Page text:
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The limit $$ \lim \limits_{n\to \infty }\left( \frac{15n+7}{n \log\left( n\right) } \right) $$ Is it valid to do

$\frac{15 + 7/n}{\log n}$

which makes the numerator go to $15$ as the bottom goes to infinity, therefore the whole thing goes to $0$? How would I show more formally that this is true?

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Your reasoning is perfectly fine, and can be made fully rigorous as follows. $\def\nn{\mathbb{N}}$ $\def\rr{\mathbb{R}}$


$\lim_{n\to\infty} \dfrac{15n+7}{n \ln(n)}$

$\ = \lim_{n\to\infty} \dfrac{15+7/n}{\ln(n)}$   [the division is valid because $n \ne 0$ and it does not change the value]

$\ = \dfrac{\lim_{n\to\infty}( 15+7/n )}{\lim_{n\to\infty} \ln(n)}$   [since these two limits exist in $\overline{\rr}$ and the ratio is defined in $\overline{\rr}$]

$\ = \dfrac{\lim_{n\to\infty} 15 + \lim_{n\to\infty} (7/n) }{\infty}$   [since these two limits exist in $\overline{\rr}$ and the sum is defined in $\overline{\rr}$]

$\ = \dfrac{15+0}{\infty} = 0$.


Note that this reasoning is carried out using the affinely extended reals $\overline{\rr}$, which includes $\infty$ and $-\infty$ but where certain operations are not allowed. The usual limit laws can be proven to work here as well as long as the extra restrictions as stated above are met.

Also, your question about validity of division by $n$ is a good one. Technically one has to specify the domain over which the limit is taken. I've never seen a textbook that specifies it, but it's important! For instance is $n$ a real number? Is it positive? In this case I assume you want $n \in \nn$ but you still need $n \ne 1$ otherwise $n \ln(n)$ would be zero. Personally I would write "$\lim_{n \in \nn_{>1} \to \infty} \dfrac{15n+7}{n \ln(n)}$" but I've never seen anyone else do that (they all rely on the readers to figure out the context...).

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  • $\begingroup$ @SeanHill: The method using the squeeze theorem does not capture the correct intuition that you had, so it is conceptually inferior to the method I've shown. However, the advantage is that it does not require working in $\overline{\rr}$, so you might see it in textbooks and normal analysis courses, which seem to avoid using $\overline{\rr}$ in general. $\endgroup$ – user21820 Aug 5 '16 at 15:13
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    $\begingroup$ +1 for the last paragraph which deals with issues which are rarely dealt in textbooks. $\endgroup$ – Paramanand Singh Aug 5 '16 at 18:31
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Holds the following $$0\leq\frac{15n + 7}{n\log n}\leq \frac{15n + 7n}{n\log{n}}\leq\frac{22}{\log{n}}<\varepsilon$$ for $n>e^\frac{22}{\varepsilon}$ and arbitrary $\varepsilon$.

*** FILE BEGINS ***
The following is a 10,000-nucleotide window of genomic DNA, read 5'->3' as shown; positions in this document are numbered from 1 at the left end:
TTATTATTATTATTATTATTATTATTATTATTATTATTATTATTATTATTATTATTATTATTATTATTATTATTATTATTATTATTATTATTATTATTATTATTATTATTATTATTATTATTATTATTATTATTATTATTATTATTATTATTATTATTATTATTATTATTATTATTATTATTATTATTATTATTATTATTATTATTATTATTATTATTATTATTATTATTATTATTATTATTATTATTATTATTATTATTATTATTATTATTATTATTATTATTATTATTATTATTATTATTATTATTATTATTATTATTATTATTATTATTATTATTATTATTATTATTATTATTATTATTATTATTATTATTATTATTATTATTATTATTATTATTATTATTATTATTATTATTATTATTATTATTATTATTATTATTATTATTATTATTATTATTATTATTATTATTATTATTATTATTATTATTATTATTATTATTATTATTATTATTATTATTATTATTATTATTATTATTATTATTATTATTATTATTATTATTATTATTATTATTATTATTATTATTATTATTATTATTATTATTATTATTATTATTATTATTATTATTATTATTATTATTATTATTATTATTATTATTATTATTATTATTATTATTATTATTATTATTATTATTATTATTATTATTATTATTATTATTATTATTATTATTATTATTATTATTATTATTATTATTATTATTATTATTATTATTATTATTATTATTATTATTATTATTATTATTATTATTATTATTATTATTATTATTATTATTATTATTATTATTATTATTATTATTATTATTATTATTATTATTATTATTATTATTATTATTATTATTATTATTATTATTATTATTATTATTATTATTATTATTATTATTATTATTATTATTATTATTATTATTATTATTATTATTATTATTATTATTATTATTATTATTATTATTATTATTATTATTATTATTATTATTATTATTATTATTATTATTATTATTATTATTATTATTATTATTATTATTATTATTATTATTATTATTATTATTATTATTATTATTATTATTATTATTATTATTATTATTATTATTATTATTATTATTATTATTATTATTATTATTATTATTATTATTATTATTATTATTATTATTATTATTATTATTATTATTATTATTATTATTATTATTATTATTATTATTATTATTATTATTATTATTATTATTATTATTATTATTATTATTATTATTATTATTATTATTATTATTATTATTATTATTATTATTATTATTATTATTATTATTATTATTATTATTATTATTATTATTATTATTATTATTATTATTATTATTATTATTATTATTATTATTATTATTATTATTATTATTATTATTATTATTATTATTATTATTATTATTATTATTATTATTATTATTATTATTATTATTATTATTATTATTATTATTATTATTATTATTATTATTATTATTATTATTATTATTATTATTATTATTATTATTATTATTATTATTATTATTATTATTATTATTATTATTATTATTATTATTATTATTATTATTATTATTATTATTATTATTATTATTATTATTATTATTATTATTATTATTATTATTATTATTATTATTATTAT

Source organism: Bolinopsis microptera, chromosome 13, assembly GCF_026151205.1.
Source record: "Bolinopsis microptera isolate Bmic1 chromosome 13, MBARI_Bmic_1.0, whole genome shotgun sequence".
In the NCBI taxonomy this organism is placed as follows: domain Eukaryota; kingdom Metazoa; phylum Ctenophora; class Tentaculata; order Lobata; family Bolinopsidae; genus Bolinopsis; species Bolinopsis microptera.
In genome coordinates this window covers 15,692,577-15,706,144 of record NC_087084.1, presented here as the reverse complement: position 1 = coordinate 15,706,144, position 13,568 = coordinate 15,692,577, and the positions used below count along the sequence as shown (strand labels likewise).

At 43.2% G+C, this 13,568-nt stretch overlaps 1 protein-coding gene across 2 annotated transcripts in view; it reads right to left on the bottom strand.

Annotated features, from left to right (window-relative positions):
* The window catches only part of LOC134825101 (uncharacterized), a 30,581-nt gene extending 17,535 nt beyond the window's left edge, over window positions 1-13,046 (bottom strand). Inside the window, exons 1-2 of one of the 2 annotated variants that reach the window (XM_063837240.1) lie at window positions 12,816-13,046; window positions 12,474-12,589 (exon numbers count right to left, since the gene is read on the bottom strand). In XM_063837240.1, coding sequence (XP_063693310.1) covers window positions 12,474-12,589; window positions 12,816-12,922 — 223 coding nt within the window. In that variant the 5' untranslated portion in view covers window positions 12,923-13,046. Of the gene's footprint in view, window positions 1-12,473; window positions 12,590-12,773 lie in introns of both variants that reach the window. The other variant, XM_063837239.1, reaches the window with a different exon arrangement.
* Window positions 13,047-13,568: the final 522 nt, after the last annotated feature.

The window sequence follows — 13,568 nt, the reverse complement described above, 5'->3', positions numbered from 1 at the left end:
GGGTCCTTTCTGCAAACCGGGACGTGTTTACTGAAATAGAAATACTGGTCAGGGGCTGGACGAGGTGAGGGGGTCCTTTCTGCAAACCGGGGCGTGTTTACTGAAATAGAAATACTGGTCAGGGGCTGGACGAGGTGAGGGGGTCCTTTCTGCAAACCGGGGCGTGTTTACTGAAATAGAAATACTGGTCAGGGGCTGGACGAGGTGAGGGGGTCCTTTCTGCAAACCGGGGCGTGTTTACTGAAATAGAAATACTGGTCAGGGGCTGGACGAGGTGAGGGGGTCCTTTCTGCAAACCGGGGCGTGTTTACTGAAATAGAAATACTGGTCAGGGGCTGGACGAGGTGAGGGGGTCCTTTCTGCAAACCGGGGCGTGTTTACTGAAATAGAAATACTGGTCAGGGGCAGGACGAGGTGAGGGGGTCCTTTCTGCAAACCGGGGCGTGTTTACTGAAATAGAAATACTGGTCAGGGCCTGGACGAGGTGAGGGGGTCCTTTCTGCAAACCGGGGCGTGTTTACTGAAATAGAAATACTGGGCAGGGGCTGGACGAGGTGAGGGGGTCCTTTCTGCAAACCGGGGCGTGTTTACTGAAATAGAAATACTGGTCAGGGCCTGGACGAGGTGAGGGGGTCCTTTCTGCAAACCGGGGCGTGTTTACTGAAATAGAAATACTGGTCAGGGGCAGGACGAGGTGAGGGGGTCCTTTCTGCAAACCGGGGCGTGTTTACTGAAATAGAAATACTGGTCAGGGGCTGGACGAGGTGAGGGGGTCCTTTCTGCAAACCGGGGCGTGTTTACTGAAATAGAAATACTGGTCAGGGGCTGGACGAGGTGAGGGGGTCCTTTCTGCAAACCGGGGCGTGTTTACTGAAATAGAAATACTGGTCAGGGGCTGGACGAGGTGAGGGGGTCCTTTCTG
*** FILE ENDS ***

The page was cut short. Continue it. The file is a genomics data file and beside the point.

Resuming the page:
By letting $\varepsilon\to 0$ and squeeze theorem, we can conclude $$\lim_{n\to\infty}\frac{15n + 7}{n\log n}=0.$$

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  • $\begingroup$ "for $n>e^\frac{22}{\varepsilon}$ and arbitrary $\varepsilon$" What? Where did this come from exactly? $\endgroup$ – Sean Hill Aug 5 '16 at 8:12
  • $\begingroup$ This came from the definition of limit. $\frac{22}{\log{n}}<\varepsilon$ is equivalent with $\log{n}>\frac{22}{\varepsilon}$, which is equivalent with $n>e^\frac{22}{\varepsilon}$. $\endgroup$ – alans Aug 5 '16 at 8:51
  • $\begingroup$ But as $\epsilon$ goes to $0$, $22/ \epsilon$ has denominator $0$ $\endgroup$ – Sean Hill Aug 5 '16 at 13:19
  • $\begingroup$ Yes, it means that $n$ goes to infinity. As $n$ becomes large and larger, $\frac{22}{n}$ becomes smaller and smaller and approaches $0$. $\endgroup$ – alans Aug 5 '16 at 14:45
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Your reasoning is fine but when you write it as an answer it needs to be made precise. Thus we have $$\lim_{n \to \infty}\frac{15n + 7}{n\log n} = \lim_{n \to \infty}\frac{15 + 7/n}{\log n} = \lim_{n \to \infty}(15 + 7/n)\cdot\frac{1}{\log n} = (15 + 0)\cdot 0 = 0$$ Often when a function $f(n) \to \infty$ as $n \to \infty$ then it is better to say that $1/f(n) \to 0$ as $n \to \infty$ and then we can use algebra of limits directly as I have shown above.

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Yes it is fully valid that $\lim_{n \to \infty} \frac{15n +7}{n \log n} = \lim_{n \to \infty} \frac{15 +\frac{7}{n}}{ \log n}$, and hence the limit is $0$.

To prove this, note that $\lim_{n \to \infty} \frac{\frac{1}{n}}{\frac{1}{n}} =1$. So,

$\lim_{n \to \infty} \frac{15n +7}{n \log n} = \lim_{n \to \infty} \frac{\frac{1}{n}(15n +7)}{\frac{1}{n}(n \log n)} = \lim_{n \to \infty} \frac{15 +\frac{7}{n}}{ \log n} = 0$.

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  • $\begingroup$ I do not know why the answer earned a negative reputation point, $\endgroup$ – Dr. Dinesh J. Karia Feb 24 at 18:59
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$$\lim_{n\to \infty} \log n=\infty$$

That is enough to show that $$\lim_{n\to\infty}\frac{15n + 7}{n\log n}=0.$$

They are the key limits

$$\lim_{n\to \infty} \log n=\infty$$ $$\lim_{n\to \infty} \frac{n^{m_1}}{n^{m_2}}= \begin{cases} 0\quad, m_1<m_2\\ \infty\quad, m_1>m_2 \end{cases} $$ $$\lim_{n\to \infty} \frac{\log n}{n}=0$$

Always remember that the limit of logarithm is infinity but it has no chance to overcome polynomials.

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